Their reasoning is very superficial. Morality is of a primitive conventional sort - good and bad depends on how significant others view good and bad.

    The vast majority of serious social problems are associated with people in this category because there are so many of them and they are just smart enough to be let loose. People in this category commit about 75 percent of all petty and violent crimes. Anything other than unskilled labour is a trial, though simple semi-skilled work is possible.

    92 to 108: Mediocre - the average person. Learning varies from explicit coaching with hands-on experience to study guides and textbook work with some practical experience. They should be able to deal with a high school curriculum and graduate, but even with hard work won't do well enough to enter university. Their reading level is, at best, news stories (not editorials), popular magazines and novels.

    Morality is conventional - a matter of serving the social order and tradition or doing your duty as defined by some authority - church, teacher, parent or state.

    Able to function at the level of skilled blue-collar, clerical, sales or police work. This large group are the glue of society, but, given the wrong authority, they will do horrible things in the name of morality.

    108 to 124: Bright. They can learn via the typical university format of lectures and textbooks. They would struggle at, but sometimes graduate from, university. Their best reading level is editorials, magazines such as Time and The Economist, and classical novels. Abstract, "what-if" hypothetical thinking begins in this group but is still superficial.
    Principled morality also begins in this group, that is, they can see there are non-arbitrary principles or laws that should govern ethical behaviour and thought. They can also see that these laws are social constructs and have not come down from heaven or any other ultimate authority. Their best work level is that of most teachers, low- to middle-level management and military officers, sub-standard to fair professionals and some elected national or provincial politicians.
    This group makes up the moral, intellectual and practical leadership assistants of society.

    124 to 140: Superior. This category and all those above them don't require assistance to learn. They can find the information and master the methods themselves. Capable of postgraduate work, including PhDs, but may struggle with a few subjects such as postgraduate mathematics, physics and philosophy. Reading philosophy and legal tracts with comprehension is possible.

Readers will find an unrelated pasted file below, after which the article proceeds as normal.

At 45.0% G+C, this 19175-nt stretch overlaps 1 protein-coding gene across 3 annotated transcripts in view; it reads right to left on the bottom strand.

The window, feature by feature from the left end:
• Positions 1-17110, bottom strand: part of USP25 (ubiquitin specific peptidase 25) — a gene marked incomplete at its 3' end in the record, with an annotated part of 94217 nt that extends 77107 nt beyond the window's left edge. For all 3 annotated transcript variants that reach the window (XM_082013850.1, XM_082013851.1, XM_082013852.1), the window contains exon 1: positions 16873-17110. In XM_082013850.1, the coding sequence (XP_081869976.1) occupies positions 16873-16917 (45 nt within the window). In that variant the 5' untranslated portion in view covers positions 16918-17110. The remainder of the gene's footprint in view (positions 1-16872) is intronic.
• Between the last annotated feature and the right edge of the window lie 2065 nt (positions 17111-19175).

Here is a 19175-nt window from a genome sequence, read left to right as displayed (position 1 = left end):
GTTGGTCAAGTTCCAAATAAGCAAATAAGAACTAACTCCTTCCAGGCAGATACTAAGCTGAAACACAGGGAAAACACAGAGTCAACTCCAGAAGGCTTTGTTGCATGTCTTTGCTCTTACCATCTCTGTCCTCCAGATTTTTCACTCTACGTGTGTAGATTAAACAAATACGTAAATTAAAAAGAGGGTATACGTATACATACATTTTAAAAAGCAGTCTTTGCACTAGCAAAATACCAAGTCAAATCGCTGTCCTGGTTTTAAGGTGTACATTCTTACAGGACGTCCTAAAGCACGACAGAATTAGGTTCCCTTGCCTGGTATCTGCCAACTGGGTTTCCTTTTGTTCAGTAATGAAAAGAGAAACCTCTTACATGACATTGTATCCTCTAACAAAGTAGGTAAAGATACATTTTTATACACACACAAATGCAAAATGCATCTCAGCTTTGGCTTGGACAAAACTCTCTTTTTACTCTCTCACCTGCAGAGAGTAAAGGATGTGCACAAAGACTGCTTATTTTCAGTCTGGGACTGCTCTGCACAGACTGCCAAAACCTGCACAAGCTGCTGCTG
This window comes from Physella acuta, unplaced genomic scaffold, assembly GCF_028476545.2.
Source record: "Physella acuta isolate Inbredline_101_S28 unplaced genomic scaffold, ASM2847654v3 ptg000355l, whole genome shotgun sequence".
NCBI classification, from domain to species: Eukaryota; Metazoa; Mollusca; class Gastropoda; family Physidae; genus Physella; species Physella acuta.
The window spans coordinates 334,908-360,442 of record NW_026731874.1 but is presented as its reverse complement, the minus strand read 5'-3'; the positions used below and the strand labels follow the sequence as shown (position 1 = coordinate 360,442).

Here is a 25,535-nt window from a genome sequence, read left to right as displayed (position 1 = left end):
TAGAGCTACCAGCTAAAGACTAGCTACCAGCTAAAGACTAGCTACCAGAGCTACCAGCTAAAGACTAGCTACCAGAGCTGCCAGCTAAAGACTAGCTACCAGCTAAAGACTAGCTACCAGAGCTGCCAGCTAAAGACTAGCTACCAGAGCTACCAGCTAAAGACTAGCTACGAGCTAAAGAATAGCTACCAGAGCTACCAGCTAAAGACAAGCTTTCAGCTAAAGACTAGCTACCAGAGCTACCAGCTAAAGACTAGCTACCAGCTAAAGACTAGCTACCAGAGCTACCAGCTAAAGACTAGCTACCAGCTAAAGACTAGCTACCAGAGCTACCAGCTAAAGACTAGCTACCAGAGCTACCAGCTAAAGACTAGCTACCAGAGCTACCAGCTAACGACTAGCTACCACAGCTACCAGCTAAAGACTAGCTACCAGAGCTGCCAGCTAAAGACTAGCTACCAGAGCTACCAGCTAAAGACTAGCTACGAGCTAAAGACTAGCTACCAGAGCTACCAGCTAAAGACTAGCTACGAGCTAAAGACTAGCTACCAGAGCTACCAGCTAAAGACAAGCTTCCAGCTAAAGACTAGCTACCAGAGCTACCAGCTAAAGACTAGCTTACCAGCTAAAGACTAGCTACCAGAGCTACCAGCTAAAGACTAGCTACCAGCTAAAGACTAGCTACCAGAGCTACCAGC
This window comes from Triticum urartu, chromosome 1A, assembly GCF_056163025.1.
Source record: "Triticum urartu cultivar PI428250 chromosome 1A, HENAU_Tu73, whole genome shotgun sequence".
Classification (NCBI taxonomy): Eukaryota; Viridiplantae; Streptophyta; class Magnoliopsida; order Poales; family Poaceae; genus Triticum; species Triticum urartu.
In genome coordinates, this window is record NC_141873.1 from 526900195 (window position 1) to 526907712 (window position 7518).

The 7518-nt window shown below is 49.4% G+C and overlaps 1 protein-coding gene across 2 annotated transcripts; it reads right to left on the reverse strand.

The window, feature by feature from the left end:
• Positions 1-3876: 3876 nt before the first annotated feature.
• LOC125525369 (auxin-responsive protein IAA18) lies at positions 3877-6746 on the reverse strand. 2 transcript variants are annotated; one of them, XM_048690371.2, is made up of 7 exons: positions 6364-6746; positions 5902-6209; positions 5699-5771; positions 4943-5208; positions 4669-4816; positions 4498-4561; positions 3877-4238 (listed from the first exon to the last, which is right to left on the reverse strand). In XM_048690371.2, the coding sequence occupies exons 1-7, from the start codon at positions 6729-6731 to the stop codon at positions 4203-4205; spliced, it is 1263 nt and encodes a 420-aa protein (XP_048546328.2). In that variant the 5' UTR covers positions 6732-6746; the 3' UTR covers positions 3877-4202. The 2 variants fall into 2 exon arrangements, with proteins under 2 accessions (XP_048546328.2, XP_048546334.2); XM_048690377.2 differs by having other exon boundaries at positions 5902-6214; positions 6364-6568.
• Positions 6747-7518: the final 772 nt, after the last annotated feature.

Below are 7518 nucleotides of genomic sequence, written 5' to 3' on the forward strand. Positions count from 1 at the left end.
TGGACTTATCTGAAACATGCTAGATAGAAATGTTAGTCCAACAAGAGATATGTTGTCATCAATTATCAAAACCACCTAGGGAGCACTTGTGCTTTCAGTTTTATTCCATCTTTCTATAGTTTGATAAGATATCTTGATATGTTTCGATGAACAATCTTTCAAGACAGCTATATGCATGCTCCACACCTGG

Morality is decidedly a matter of principles for this group but nevertheless they tend to accept established systems - rarely is the principled system a self-chosen one.
    This group forms the bulk of the better doctors, lawyers, engineers, accountants and other professionals, United States presidents, CEOs of large companies and academics.
    Tend to be the keepers, and transmitters of knowledge and the higher points of any culture, but can't create it themselves.

    140 to 156. Brilliant. Highly regarded original academic work rarely occurs with lower IQs. Some in this group exceed the average university student in academic competence while still in primary school. They garner most academic honours such as Rhodes scholarships and maths Olympiads. They can read anything and probably read philosophy for pleasure.
    Most professional mathematicians, physicists, philosophers and judges or very senior counsel can be found in this group. Many Nobel laureates and some historical geniuses - like Sartre - are also to be found here. People in this category make up society's intellectual leaders. Most original ideas start with these people.
    However their contribution tends to be in bits and pieces rather than a whole new system or new way of seeing things. One in 1 000 people reach an IQ of 148.

    156 to 172. Genius. Most exceed the average postgraduate in academic competence - even professors - while still in primary school and probably knew more than their teachers from about grade four. They can and do read philosophy for pleasure well before puberty and can read at the university level before the average person can comprehend a primary reader (that is, "I see a cat").
    The smarter Nobel Prize winners and most historical geniuses (people such as Einstein, Hawkins, Byron, Milton, Kant, Newton, Bertrand Russell, Ayn Rand) are to be found in this category. They are the source of virtually all of humanity's advances.
    A common experience with people in this category or higher is that they are not wanted - the masses (including the professional classes) find them an affront of some sort. Fortunately, they are plentiful in absolute numbers - South Africa probably has about 1 500 - so many of them do rise above the envy and hostility.

    172 to 188: Freakish. While still of primary school age, only around one in 1 000 professors can look them in the eye intellectually. They tend to read competently before they are three
    years old.
    Keynes - who used to intimidate Russell - was probably in this category. Zietsman believes that FW Nietzsche, the German philosopher and poet, and Hugo de Groote, a jurist, were others. Michael Kerney, who holds the world record as the youngest university graduate ever at 10 years old, probably also has an adult IQ around 186 on this scale. Only one in a million people are this intelligent.